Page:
Cybercrime cost about $400 billionDate: July 06, 2005
Source: Maiami Herald
The report, commissioned by McAfee, discusses how organized crime and cybercrime are developing, and looks at the future threat this activity could pose to home computers, government computer networks, and to computer systems in the business sector. The report reveals a hierarchy of cybercriminals, discussing the recent evolution of the amateur cyber delinquent to the professional cyber gang.
"As companies and consumers continue to move towards a networked and information economy, more opportunity exists for cybercriminals to take advantage of vulnerabilities on networks and computers," said Chris
Christiansen, program vice president, IDC. "Understanding who these criminals are and how they attack provide great insight into implementing and practicing good security hygiene."
Prior to 2000, cybercriminals acting alone committed the majority of cybercrimes, usually in an attempt to attain notoriety within the cyber world. However, in recent years, a shift has occurred as criminals and not just amateurs are committing cybercrimes. This is due in large part to the potentially huge financial gains that can be made from the Internet with relatively little risk. The report goes on to examine the different tactics and tools used by these cybercriminals, and future areas of attack.
Some of the report's most compelling highlights include:
-- The FBI estimates that cybercrime cost about $400 billion in 2004.
-- In an investigation, codenamed "Operation Firewall," U.S. and Canadian authorities announced the arrest of 28 people from six countries involved in a global organized cybercrime ring. They operated Websites to buy and sell credit card information and false identities. They bought and sold almost 1.7 million stolen credit card numbers. Of these stolen credit cards, financial institutions have estimated their losses to be $4.3 million.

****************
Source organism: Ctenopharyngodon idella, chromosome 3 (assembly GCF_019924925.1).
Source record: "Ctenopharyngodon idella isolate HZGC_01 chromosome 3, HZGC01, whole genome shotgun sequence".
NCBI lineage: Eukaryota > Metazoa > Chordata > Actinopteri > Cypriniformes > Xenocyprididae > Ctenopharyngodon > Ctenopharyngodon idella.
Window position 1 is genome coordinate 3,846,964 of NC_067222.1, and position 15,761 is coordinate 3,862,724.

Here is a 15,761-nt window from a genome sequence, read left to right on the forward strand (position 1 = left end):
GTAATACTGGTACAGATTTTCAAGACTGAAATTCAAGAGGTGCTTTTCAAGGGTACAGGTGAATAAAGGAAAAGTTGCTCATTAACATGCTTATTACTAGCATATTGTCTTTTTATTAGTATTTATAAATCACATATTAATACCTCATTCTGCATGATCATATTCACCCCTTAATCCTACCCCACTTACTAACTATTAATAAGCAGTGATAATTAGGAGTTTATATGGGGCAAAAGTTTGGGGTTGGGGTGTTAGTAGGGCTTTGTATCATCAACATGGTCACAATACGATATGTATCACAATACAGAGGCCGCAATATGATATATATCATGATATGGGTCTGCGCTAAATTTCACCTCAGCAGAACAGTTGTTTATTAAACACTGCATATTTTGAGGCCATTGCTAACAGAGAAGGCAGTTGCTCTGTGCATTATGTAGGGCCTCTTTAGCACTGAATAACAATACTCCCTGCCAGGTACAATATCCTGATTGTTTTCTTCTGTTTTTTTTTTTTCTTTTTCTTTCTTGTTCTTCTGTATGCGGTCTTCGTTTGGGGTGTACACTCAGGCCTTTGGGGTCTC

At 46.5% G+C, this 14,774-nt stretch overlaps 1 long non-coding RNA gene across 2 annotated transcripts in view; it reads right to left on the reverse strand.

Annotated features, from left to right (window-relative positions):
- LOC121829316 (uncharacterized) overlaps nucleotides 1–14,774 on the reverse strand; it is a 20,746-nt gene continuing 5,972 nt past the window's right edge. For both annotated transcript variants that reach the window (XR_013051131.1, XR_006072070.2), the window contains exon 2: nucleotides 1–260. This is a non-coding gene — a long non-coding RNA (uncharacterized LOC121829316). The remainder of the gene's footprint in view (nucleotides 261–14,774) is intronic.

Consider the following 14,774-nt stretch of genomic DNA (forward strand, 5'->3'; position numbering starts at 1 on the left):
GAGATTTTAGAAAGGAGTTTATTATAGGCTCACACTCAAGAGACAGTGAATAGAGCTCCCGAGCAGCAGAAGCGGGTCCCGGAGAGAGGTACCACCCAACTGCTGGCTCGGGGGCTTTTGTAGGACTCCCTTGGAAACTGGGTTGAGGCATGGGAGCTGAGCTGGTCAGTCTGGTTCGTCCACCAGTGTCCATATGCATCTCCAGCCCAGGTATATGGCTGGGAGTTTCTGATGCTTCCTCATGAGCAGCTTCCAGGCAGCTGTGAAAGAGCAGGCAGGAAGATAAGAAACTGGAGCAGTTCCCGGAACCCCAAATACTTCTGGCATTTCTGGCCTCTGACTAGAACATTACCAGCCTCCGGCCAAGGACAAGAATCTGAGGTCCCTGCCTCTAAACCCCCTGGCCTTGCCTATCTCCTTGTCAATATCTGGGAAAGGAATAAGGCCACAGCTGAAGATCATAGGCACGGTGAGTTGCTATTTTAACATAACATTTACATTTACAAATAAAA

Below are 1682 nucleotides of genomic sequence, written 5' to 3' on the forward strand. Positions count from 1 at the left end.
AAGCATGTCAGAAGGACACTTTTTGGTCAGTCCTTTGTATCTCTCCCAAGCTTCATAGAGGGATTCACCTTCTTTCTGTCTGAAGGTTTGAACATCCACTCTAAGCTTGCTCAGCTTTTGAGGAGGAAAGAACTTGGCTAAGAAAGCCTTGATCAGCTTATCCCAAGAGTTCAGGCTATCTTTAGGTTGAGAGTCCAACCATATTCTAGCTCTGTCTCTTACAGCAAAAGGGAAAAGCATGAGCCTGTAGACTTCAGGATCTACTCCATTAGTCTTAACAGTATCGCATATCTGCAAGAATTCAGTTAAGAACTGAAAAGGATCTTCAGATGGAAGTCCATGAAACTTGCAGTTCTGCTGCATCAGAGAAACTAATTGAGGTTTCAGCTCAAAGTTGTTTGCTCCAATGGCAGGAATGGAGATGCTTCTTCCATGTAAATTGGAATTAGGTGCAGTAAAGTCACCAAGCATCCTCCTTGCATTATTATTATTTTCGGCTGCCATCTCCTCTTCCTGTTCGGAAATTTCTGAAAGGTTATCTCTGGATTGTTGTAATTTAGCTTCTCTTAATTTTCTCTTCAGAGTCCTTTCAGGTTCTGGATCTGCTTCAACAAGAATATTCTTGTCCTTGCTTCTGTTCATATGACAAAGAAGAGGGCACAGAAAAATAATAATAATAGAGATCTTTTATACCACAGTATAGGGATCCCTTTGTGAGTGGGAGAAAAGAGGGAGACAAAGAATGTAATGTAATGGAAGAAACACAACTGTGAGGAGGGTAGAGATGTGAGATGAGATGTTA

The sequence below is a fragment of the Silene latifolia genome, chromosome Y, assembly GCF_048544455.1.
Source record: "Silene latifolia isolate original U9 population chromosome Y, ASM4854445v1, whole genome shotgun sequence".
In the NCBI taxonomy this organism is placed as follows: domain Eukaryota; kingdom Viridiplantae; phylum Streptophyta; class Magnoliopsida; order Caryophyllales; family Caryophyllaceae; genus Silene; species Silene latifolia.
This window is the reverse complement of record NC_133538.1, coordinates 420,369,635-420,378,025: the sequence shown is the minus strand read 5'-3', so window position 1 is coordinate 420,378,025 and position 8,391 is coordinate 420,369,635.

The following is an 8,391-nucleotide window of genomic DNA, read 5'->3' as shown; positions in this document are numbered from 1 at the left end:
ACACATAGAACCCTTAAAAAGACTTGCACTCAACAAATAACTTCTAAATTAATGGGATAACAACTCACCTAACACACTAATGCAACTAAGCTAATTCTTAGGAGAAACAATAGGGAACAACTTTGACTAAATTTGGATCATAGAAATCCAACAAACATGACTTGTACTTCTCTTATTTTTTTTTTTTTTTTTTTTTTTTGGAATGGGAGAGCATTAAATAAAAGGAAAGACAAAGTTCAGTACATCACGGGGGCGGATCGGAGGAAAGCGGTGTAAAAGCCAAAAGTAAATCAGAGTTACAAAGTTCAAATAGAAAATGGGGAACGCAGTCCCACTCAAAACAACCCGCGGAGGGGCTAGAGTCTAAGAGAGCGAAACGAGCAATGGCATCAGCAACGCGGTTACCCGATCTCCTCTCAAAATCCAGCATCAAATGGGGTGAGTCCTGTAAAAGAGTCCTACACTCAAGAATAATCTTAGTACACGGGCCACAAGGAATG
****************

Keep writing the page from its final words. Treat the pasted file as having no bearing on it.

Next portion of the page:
-- The use of pseudonyms or online identities provides an anonymity that is attractive to criminals. Sources estimate that perhaps only 5% of cybercriminals are ever caught or convicted.
"The McAfee Virtual Criminology Report paints a clear picture of the growing threats and criminal actions taking place via the Internet," said Jimmy Kuo, research fellow with McAfee AVERT. "It is imperative that companies, government agencies and consumers alike take notice of this expanding class of criminals and take the appropriate actions to secure their networks and personal computers."
Cybercriminals are stealing identities by extracting personal identification information or credit information from a company's database and affecting thousands of consumers. They can also extract a company's own financial information or steal valuable intellectual property. While viruses began as a means for hackers to demonstrate their prowess, they have become the leading delivery vehicle for attack by cybercriminals. The goal of many сybercriminals is to infect thousands of computers and turn them into a network of devices that have been compromised by worms or viruses and attack in unison on command. Those who succeed in creating such a
"bot-network" or "bot-net," now have access to a very powerful tool for crime. Such access has become easier, as spammers, hackers, and other cybercriminals are able to acquire or rent "bot-nets" -- some "bot-net" owners will rent
their networks for $200-$300 an hour. "Bot-nets" are crucial to executing distributed denial of service attacks, spam and phishing scams, which makes them the growing weapon of choice for fraud and extortion.
In its early stages, the Internet was designed mainly for a finite group of users who used it as a way to exchange ideas and information among a relatively small community. The value and impact of Internet activities has escalated dramatically with its continued commercialism and expansion. In 2004, e-commerce reached $70 billion in the U.S, an increase of 24% over 2003.
The report credits the growth of online banking and commerce as part of the draw for cybercriminals. It discusses the many ways that criminals take advantage of vulnerabilities in networks and computers to gain access to valuable information, such as personal identification information, financial data and intellectual property.
Growth in cybercrime is also attributed to the anonymity and global connectivity, which enables cybercriminals from all over the world to engage in traditional crimes such as extortion, drug-running or pornography on a
global stage. Simultaneously, the study reports that while cybercriminals become more advanced, today's law enforcement agencies are struggling to keep pace, as many lack the necessary tools to operate effectively in cyberspace.
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